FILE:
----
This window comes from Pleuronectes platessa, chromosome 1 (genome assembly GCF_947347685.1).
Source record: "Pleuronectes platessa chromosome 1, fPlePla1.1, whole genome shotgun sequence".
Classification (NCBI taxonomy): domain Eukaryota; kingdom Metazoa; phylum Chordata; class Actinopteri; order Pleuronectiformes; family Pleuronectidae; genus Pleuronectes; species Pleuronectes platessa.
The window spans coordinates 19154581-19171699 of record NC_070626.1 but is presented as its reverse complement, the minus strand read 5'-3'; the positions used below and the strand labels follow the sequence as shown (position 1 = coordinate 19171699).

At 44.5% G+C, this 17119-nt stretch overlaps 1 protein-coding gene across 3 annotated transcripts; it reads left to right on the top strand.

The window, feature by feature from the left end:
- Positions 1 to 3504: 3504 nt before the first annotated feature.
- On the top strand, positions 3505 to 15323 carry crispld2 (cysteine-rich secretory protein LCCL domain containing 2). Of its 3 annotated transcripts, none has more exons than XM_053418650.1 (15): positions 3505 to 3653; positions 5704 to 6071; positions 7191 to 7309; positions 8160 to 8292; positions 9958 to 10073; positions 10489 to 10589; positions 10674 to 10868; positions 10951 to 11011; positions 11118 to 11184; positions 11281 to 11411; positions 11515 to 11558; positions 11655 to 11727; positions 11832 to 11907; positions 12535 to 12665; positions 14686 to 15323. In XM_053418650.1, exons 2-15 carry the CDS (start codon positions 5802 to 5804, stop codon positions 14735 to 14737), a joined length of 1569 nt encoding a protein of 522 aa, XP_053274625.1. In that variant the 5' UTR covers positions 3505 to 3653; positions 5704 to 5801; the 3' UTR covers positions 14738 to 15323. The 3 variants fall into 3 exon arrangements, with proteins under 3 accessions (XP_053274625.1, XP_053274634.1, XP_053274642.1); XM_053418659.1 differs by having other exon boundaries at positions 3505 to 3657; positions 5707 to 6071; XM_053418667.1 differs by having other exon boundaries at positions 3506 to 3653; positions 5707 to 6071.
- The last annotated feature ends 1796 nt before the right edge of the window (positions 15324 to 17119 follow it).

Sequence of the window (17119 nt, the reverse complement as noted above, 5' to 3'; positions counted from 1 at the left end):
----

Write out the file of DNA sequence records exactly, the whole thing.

This window comes from Pleuronectes platessa, chromosome 1 (genome assembly GCF_947347685.1).
Source record: "Pleuronectes platessa chromosome 1, fPlePla1.1, whole genome shotgun sequence".
Classification (NCBI taxonomy): domain Eukaryota; kingdom Metazoa; phylum Chordata; class Actinopteri; order Pleuronectiformes; family Pleuronectidae; genus Pleuronectes; species Pleuronectes platessa.
The window spans coordinates 19154581-19171699 of record NC_070626.1 but is presented as its reverse complement, the minus strand read 5'-3'; the positions used below and the strand labels follow the sequence as shown (position 1 = coordinate 19171699).

At 44.5% G+C, this 17119-nt stretch overlaps 1 protein-coding gene across 3 annotated transcripts; it reads left to right on the top strand.

The window, feature by feature from the left end:
- Positions 1 to 3504: 3504 nt before the first annotated feature.
- On the top strand, positions 3505 to 15323 carry crispld2 (cysteine-rich secretory protein LCCL domain containing 2). Of its 3 annotated transcripts, none has more exons than XM_053418650.1 (15): positions 3505 to 3653; positions 5704 to 6071; positions 7191 to 7309; positions 8160 to 8292; positions 9958 to 10073; positions 10489 to 10589; positions 10674 to 10868; positions 10951 to 11011; positions 11118 to 11184; positions 11281 to 11411; positions 11515 to 11558; positions 11655 to 11727; positions 11832 to 11907; positions 12535 to 12665; positions 14686 to 15323. In XM_053418650.1, exons 2-15 carry the CDS (start codon positions 5802 to 5804, stop codon positions 14735 to 14737), a joined length of 1569 nt encoding a protein of 522 aa, XP_053274625.1. In that variant the 5' UTR covers positions 3505 to 3653; positions 5704 to 5801; the 3' UTR covers positions 14738 to 15323. The 3 variants fall into 3 exon arrangements, with proteins under 3 accessions (XP_053274625.1, XP_053274634.1, XP_053274642.1); XM_053418659.1 differs by having other exon boundaries at positions 3505 to 3657; positions 5707 to 6071; XM_053418667.1 differs by having other exon boundaries at positions 3506 to 3653; positions 5707 to 6071.
- The last annotated feature ends 1796 nt before the right edge of the window (positions 15324 to 17119 follow it).

Sequence of the window (17119 nt, the reverse complement as noted above, 5' to 3'; positions counted from 1 at the left end):